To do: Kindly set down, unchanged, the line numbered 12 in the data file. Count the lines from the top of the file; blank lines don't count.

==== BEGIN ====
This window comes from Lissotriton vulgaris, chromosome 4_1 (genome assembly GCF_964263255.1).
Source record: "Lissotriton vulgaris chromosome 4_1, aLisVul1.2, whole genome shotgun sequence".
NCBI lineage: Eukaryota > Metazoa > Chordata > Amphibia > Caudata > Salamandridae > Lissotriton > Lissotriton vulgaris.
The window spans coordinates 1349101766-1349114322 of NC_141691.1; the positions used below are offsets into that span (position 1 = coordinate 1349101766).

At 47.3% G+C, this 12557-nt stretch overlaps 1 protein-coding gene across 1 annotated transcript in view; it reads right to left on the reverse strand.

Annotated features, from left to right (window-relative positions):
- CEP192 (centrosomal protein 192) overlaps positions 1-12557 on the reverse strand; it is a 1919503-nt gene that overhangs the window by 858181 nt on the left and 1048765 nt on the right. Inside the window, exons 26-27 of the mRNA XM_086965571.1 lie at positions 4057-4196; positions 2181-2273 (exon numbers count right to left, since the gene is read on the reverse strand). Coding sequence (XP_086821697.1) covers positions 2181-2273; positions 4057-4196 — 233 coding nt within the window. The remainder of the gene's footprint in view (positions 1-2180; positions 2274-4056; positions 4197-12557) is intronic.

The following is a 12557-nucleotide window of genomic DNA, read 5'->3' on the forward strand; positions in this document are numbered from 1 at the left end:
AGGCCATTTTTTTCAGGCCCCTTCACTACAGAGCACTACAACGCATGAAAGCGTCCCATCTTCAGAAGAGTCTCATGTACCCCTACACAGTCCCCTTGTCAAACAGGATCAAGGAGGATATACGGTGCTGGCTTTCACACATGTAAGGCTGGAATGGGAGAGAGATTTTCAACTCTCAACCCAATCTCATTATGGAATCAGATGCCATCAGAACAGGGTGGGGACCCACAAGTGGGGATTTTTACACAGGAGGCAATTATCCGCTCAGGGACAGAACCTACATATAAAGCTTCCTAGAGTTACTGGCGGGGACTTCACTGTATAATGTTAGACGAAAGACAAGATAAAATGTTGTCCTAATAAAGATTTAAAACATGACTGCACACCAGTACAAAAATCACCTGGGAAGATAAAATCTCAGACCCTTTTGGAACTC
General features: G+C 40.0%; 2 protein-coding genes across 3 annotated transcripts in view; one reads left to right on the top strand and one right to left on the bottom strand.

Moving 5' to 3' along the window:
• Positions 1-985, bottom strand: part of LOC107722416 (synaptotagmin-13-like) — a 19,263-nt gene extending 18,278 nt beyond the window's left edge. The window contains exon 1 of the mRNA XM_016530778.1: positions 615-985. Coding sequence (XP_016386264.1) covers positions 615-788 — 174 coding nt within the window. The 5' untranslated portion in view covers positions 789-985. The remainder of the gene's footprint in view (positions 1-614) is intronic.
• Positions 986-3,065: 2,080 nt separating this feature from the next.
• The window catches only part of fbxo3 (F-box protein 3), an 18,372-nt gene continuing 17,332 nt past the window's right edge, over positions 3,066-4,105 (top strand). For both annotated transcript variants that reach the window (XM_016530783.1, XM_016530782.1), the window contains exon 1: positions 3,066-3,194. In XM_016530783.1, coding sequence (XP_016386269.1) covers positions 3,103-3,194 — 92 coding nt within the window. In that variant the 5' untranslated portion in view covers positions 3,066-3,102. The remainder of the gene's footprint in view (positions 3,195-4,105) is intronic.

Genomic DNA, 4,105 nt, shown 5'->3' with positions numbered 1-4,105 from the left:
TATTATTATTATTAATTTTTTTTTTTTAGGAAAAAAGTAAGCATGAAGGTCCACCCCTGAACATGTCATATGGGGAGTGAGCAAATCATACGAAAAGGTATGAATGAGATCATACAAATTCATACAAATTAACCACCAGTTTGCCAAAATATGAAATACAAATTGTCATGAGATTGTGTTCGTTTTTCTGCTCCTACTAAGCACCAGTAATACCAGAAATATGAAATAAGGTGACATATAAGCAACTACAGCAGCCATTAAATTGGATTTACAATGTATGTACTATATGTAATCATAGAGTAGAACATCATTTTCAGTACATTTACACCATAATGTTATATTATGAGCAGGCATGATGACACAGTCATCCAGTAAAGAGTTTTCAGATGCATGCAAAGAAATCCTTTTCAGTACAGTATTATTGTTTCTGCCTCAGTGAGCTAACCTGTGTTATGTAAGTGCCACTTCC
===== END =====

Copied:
• Positions 1-985, bottom strand: part of LOC107722416 (synaptotagmin-13-like) — a 19,263-nt gene extending 18,278 nt beyond the window's left edge. The window contains exon 1 of the mRNA XM_016530778.1: positions 615-985. Coding sequence (XP_016386264.1) covers positions 615-788 — 174 coding nt within the window. The 5' untranslated portion in view covers positions 789-985. The remainder of the gene's footprint in view (positions 1-614) is intronic.